Battleground one: Responsiveness
Open source communities consist of millions of skilled developers who react very quickly to emerging situations and can share new code with everyone instantly. When security threats are identified, such as the vulnerability of a popular security product identified recently by Loadbalancer.org’s own open source developer Andrew Howe, patches can be released to the community and made freely available.
Vendors of proprietary solutions, on the other hand, are typically much slower to react and can take days or weeks to address security threats. Some commercial developers of open source software will create security patches quickly, but then release them in phases according to a hierarchy – with premium customers getting the updates first.
Either way, being tied into one vendor or one commercial developer will leave you with a load balancer that is less responsive to change.
As well as security threats, open source software is also more responsive to new technology trends. New open source features emerge all the time, driven by the inventiveness and collaboration of thousands of like-minded and forward-looking developers within communities.
Take containerisation, for example. Proprietary solution vendors were slow to capitalise on this new way of virtualizing operating systems, while the open source community moved incredibly fast to extend and exploit open source technologies in this field, including Kubernetes.
Battleground two: Flexibility
Load balancer vendors have developed their own proprietary operating systems and are now shackled to them. Often, they are very complex and based on aging technologies. Proprietary platforms can also be cumbersome to adapt, so consequently vendors don’t have the agility to easily adapt their products to meet changes in customer requirements.
If you need a new feature for your load balancer and it is not already in the proprietary product or in the vendor’s product road map, you won’t get it. In time, many of the world’s most well-known vendors of proprietary load balancers will need to build new, more flexible data planes from the ground-up or acquire other start-up businesses with more dynamic platforms that they can adopt to give them greater product flexibility.
By contrast, open source load balancers already have the inherent flexibility to adjust easily to differing requirements. Organisations that offer or use load balancers based on open source technology can easily assimilate new enhancements and select from a wide variety of features to build custom solutions. One of the most mature open source load balancers, HAProxy, is constantly being expanded and enriched with new features, new programming languages and new code bases, giving users infinite possibilities for the future.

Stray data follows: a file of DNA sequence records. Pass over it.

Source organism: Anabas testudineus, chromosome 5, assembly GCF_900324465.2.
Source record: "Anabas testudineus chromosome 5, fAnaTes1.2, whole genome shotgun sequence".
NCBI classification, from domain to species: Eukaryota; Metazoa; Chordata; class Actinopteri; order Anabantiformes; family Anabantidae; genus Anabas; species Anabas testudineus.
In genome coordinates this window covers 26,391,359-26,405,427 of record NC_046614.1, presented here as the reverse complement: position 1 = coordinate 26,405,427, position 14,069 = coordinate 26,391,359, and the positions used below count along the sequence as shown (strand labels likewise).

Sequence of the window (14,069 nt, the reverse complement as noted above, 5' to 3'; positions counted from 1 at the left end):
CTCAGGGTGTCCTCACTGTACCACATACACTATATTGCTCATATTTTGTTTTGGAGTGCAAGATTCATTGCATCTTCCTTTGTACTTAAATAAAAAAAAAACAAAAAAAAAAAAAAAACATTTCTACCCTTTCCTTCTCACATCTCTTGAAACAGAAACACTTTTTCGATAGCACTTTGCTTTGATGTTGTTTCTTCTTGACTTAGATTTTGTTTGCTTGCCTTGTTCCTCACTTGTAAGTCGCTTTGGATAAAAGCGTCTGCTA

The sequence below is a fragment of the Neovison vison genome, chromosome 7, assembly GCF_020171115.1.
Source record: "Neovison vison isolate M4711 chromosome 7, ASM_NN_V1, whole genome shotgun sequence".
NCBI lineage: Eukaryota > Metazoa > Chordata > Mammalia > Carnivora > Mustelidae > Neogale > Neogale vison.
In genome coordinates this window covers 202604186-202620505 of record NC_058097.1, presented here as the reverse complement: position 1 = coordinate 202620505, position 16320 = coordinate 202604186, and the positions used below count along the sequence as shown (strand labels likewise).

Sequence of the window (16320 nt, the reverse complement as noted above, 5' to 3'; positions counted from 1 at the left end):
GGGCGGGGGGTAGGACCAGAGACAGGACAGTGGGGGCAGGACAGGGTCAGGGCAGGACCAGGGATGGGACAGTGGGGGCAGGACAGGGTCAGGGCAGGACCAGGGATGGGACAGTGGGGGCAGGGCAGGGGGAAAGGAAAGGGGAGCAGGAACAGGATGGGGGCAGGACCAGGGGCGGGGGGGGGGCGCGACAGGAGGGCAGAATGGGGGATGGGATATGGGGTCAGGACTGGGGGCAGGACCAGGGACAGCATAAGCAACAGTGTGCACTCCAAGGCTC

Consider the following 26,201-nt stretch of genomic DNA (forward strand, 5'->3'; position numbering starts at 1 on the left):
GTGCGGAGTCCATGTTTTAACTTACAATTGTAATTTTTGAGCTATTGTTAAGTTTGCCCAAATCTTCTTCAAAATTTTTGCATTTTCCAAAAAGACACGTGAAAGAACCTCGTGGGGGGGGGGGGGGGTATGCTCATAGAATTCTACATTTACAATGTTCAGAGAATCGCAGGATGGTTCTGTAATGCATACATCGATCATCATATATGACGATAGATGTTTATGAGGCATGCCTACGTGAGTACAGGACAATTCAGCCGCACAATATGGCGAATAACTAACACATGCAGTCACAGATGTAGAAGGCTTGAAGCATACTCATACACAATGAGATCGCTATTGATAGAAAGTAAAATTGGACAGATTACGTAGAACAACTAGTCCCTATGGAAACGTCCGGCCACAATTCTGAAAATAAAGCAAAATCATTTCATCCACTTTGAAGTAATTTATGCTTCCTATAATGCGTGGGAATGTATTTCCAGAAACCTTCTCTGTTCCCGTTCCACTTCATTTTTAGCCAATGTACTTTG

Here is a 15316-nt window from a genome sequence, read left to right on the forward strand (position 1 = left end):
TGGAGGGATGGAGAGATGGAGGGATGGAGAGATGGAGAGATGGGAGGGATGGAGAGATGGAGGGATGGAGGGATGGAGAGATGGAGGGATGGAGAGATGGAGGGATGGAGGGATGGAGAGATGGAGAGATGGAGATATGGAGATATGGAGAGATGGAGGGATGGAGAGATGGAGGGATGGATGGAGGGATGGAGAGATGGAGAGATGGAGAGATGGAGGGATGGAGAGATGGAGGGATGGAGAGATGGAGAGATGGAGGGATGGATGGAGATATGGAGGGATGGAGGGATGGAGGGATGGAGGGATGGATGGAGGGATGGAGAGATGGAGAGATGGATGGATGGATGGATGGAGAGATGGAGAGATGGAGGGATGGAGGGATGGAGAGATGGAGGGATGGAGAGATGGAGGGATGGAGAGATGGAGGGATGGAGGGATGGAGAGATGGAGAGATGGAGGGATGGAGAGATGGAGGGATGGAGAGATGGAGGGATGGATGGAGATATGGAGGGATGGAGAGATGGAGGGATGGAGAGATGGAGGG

Battleground three: Support
One of the main reasons why organisations select proprietary solutions over open source is their need for professional support. They recognise that they may need help sizing and configuring their load balancer, and they want the peace-of-mind of knowing that a vendor is on hand to help them if they have any questions or encounter any issues in the future. Vendors of proprietary solutions will be able to provide the reassuring package of documentation, telephone support lines, consultancy services, demos, pre-sales support and guaranteed service level agreements (SLAs).
Concern about support for open source solutions is often justified. If users have any questions or issues, they can ask the open source community, but if they don’t get the response they need, there is nowhere else to go. After all, there is no SLA from an open source community. It is also worth noting that not all open source technologies will thrive. While some, like HAProxy, are mature and have a robust future, others are embryonic and may lose the interest of developers and fade into obscurity. There is also the risk that you could inadvertently become a de facto beta tester for an open source technology, when what you really need is a proven enterprise solution.
Third-party support can help
The picture is a mixed one. There are many advantages of open source, but also some advantages of proprietary. Businesses need to look at third-party load balancing providers who can supply load balancer appliances and virtualized load balancer solutions based on well-established open source technologies; including HAProxy and LVS.
Providers who have a proven track-record in multiple industries can supply updates quickly and regularly by incorporating new security patches and technology enhancements from open source communities. This open source platform also gives the flexibility needed to evolve solutions rapidly and customise them to meet the needs of customers and partners.
Not being beholden to any one open source platform allows providers the flexibility to cherry-pick the best components of each open source technology and also from different technologies for their customers, in order to provide a robust, yet flexible solution.
Mixing this with a strong level of support is also critical. A load balancer is a specialised product that typically requires specific skills and knowledge to configure and maintain when integrated in complex environments. Hence a reliable support team is instrumental for success.